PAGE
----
Friday, February 20, 2015

The People Who Deceive (pt 1)

Now that you understand that the process of deception begins with the individual, we can move on to who it is that does the deceiving.

Remember, the first person in the chain of deception is the one who deceives himself.


With that in place, it then becomes an easy matter for the deceivers in our midst to step in and assume complete control over our mind. The problem here is that blaming the “other” for our deception just won’t wash with the Lord.

We are personally responsible for our life and the direction it takes.

In the ‘70s it was fashionable to blame the devil for just about anything and everything negative that might happen, which gave rise to Flip Wilson’s routine on “The Devil Made Me Do It.” 


Or, as someone I know quite well said, “Ol’ slewfoot slipped up and slapped me.”

Yes, there is a devil; and yes, he does tempt us to sin.

But, let’s not forget the process and fulfillment of temptation:
James 1:14-- But every man is tempted, when he is drawn away of his own lust, and enticed.
It begins within. Plain and simple.

So, if the devil DOES tempt us, how does he do that?

I just want to make sure that we are on the same page here with this question:
When was the last time the devil personally appeared to you with a temptation?
For most of us, that would be “Never.”

Therefore, it is necessary that we be able to recognize those who would deceive us.

It is not as difficult as one might imagine.

The Bible is not silent on this, and gives plenty of clues to help us avoid being deceived.

Besides ourselves, there are false prophets, false shepherds, false teachers, false christs, and unfaithful ministers all lining up for a chance to deceive you.

Collectively, they would be known as “antichrists.”

We all know these types exist, but our problem is that we have not developed more than a superficial and ineffective method for recognizing them.

Essentially, we have become so enamored with our particular brand of righteousness that we brand anything that does not fit the measure as “false.” We fail to recognize that much of what our “brand” teaches us is nothing more than “the commandments of men.” (Matthew 15:9; Mark 7:7; Titus 1:4)

I was labelled early on as a “false prophet” when I publicly denounced the Rapture. Now, I’m just ‘wrong.’ Many, who have a much broader influence than I, now discount that particular fairy tale.

Whether I’m right or wrong on this matter, however, is not the basis for labelling me or anyone else as a “false prophet.”

The same holds true for water baptism, communion, church membership, or a myriad other things that have divided us into denominations over the centuries.

Truly, these things are about doctrine; but they are not about “sound doctrine.”

There are too many scriptures concerning these antichrists to deal with every one of them either in this article or in the series. So, if this interests you, you can always get your concordance and do your own study on this.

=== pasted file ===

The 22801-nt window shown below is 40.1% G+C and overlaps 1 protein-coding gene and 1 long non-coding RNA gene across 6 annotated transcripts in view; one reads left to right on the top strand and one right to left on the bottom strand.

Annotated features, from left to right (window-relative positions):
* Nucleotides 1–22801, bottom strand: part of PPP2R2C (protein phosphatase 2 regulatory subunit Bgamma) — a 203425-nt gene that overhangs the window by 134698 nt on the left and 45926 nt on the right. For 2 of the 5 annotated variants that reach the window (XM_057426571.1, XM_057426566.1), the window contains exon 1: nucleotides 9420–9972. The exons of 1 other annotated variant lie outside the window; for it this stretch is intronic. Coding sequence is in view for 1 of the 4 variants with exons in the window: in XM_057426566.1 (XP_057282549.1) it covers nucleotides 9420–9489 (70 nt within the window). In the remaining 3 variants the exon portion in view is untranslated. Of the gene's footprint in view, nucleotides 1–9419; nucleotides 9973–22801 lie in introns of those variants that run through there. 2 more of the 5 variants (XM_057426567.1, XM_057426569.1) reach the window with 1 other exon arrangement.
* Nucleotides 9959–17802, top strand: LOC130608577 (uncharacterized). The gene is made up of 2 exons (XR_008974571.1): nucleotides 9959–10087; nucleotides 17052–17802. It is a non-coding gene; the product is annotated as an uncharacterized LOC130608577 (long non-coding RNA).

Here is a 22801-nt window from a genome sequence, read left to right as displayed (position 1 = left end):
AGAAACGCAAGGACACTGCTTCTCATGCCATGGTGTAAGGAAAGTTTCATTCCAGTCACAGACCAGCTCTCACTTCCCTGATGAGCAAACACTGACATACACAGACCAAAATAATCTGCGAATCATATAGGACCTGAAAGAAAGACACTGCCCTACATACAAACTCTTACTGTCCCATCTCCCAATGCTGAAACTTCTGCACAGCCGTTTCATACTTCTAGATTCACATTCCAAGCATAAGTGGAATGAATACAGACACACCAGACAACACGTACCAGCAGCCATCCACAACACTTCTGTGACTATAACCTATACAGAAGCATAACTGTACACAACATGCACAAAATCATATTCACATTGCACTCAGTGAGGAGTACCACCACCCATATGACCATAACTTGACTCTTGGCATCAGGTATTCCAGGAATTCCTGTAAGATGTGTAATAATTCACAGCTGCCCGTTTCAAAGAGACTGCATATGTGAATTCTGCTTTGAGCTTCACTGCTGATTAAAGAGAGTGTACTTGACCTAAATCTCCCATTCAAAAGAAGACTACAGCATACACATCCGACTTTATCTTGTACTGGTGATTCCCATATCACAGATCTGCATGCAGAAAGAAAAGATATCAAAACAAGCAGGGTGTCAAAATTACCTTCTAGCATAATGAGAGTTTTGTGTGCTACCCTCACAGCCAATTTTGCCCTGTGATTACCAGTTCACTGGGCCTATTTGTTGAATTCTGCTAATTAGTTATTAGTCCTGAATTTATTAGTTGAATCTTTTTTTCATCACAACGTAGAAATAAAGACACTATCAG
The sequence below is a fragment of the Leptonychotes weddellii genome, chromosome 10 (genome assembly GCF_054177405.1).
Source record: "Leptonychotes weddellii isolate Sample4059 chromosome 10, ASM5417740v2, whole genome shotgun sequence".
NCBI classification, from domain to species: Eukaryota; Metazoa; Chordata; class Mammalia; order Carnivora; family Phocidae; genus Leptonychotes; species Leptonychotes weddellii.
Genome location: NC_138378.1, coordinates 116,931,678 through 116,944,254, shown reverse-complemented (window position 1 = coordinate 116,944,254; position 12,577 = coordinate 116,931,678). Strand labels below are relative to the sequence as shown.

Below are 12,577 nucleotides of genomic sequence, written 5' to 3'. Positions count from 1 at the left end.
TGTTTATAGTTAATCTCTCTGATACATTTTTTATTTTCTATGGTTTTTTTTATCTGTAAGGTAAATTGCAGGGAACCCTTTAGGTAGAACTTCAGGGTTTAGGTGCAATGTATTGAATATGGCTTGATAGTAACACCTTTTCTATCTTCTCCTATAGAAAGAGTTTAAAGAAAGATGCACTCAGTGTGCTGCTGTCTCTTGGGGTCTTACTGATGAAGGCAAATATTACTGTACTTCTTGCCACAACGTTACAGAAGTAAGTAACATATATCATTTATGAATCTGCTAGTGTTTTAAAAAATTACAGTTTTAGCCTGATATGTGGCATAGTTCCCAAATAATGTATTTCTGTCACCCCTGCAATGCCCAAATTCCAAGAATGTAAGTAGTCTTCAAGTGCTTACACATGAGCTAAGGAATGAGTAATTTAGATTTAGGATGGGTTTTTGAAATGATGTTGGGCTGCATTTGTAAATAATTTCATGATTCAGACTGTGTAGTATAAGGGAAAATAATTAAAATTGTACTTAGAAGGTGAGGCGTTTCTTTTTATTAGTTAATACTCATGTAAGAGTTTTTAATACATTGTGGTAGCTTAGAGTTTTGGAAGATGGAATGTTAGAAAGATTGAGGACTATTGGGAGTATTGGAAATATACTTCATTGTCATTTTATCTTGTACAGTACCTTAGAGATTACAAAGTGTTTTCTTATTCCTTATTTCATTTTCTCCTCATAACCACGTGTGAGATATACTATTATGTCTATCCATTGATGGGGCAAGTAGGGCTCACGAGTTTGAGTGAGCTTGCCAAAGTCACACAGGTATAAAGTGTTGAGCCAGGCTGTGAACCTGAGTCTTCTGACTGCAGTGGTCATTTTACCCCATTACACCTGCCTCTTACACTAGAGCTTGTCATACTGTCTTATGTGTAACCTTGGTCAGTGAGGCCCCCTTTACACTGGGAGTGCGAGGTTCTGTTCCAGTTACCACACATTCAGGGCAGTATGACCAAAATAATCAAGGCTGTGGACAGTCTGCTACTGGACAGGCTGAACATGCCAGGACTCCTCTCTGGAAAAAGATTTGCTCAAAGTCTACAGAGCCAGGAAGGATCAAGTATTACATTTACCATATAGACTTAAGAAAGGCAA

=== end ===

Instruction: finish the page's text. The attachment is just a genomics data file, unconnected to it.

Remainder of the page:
I will only look at a few of them in order to give us an idea of how all this works.

Jesus said to “Beware of false prophets, which come to you in sheep's clothing, but inwardly they are ravening wolves.” (Matthew 7:15)

The word “beware” is the first thing we should consider, for it has been mis-interpreted and mis-applied for most.

In English, it simply means to “be aware.” Because of such things as “beware of dog,” it has taken on a more negative, or fear-causing meaning. As a result, those in the church are quick to point out anyone they feel may be a false prophet—as mentioned earlier, who is probably just “different.”

According to Vine’s Expository Dictionary of New Testament Words, the Greek compound word means “to take heed, give heed to…(suggesting) a devotion of thought and effort to a thing.”

So, Jesus is saying, “Pay attention to what you are hearing (Mark 4:24), because there are many false preachers out there.”

Anyone who makes a living from public speaking—and this includes your pastor/preacher—is skilled at the art of rhetoric, ie, persuasive speech—at least at some level. The higher the skill, the greater the potential for deception.

Of course, that does not mean that anyone who is highly skilled in rhetoric is corrupt.

The English word “beware” occurs 15 times in the NT of the KJV, and it translates three different Greek words, each of which has a somewhat different connotation. In each place, though, the idea of “Pay Attention” is primary, while the idea of “being on the lookout” is the rationale.

The lesson in this is plain: if we do not pay attention, then we are open game for any and all deceivers who come our way.

Until next time, why don’t you take time to look at the following verses to see all the things of which you are to beware.

Matt. 7:15   10:17      16:6    Mk. 12:38      Lk. 12:15    Phil. 3:2    Col. 2:8       2Pet. 3:17

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